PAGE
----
Excavation incidents cause nearly 60 percent of utility distribution pipeline damages. Given the proximity of the public to natural gas infrastructure, a considerable risk exists for many more than just those who come into unsafe contact with pipelines. Today, some utilities are looking beyond risk and seeing opportunities. Like a neighborhood watch organization for crime, they see the public’s pipeline proximity as a way to expand the number of individuals capable of identifying and reporting problems or suspicious activities. When they are thoughtfully conceived and implemented, natural gas public safety engagement programs can drive desired behavior and are relatively fast and inexpensive to implement.
How to access hard-to-reach audiences
Selective attention is human nature. Audiences experience messaging fatigue and tend to pay attention to only what’s top of mind. So, how do natural gas pipeline operators ensure the at-risk public knows they live and work near a pipeline?
When polling members of the public who live and work near a pipeline, we discovered that on average six out of ten of them knew they were located near it. Younger individuals are even less likely to know this. However, as any utility being audited can attest, “America’s youth are hard to reach” is not a defensible explanation, especially if an accident happens. Regulators demand proof that utilities are making a concerted effort to improve the reach and impact of safety awareness programs.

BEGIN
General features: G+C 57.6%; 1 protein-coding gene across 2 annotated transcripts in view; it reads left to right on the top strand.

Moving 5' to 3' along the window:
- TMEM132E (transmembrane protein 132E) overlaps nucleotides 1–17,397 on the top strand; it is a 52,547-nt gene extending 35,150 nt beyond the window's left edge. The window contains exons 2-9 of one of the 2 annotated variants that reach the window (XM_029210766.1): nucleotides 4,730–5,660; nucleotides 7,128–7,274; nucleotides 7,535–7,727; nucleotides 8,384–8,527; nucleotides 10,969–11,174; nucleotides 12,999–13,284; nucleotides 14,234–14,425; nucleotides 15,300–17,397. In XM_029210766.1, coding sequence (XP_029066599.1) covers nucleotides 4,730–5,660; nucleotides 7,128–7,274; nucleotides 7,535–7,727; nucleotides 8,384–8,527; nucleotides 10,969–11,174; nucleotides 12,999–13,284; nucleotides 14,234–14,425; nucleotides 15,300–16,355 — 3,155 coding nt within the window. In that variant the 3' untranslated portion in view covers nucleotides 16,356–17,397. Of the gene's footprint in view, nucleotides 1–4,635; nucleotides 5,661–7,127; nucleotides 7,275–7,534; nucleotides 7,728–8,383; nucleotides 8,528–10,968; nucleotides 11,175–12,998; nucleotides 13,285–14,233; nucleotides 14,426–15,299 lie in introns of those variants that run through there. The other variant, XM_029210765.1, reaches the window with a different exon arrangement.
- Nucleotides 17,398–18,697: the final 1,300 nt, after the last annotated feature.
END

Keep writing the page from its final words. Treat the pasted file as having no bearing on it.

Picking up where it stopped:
Regular communication remains key to increasing proximity awareness as well as perceived topic relevance. In fact, the more communication someone recalls, the more likely the individual is to demonstrate knowledge of natural gas leak recognition as well as pipeline proximity. Furthermore, individuals who remember natural gas safety communications are more likely to exhibit other safe behaviors. For example, they show greater awareness of the Call Before You Dig program, and they demonstrate significantly greater knowledge about how to respond if they suspect a leak.
Increasing communication value by increasing relevance
Research proves that stakeholders value the safety information their utilities send them. Because mandated public awareness initiatives provide a fair amount of flexibility when it comes to how these campaigns are executed, utilities can gain substantial value by delivering branded communication and strategically tailoring safety messaging, visuals, channels, frequency, and timing to better reach target audiences. In addition, each utility can integrate its unique value proposition into its outreach program, further strengthening the link between the utility’s brand and its commitment to public safety.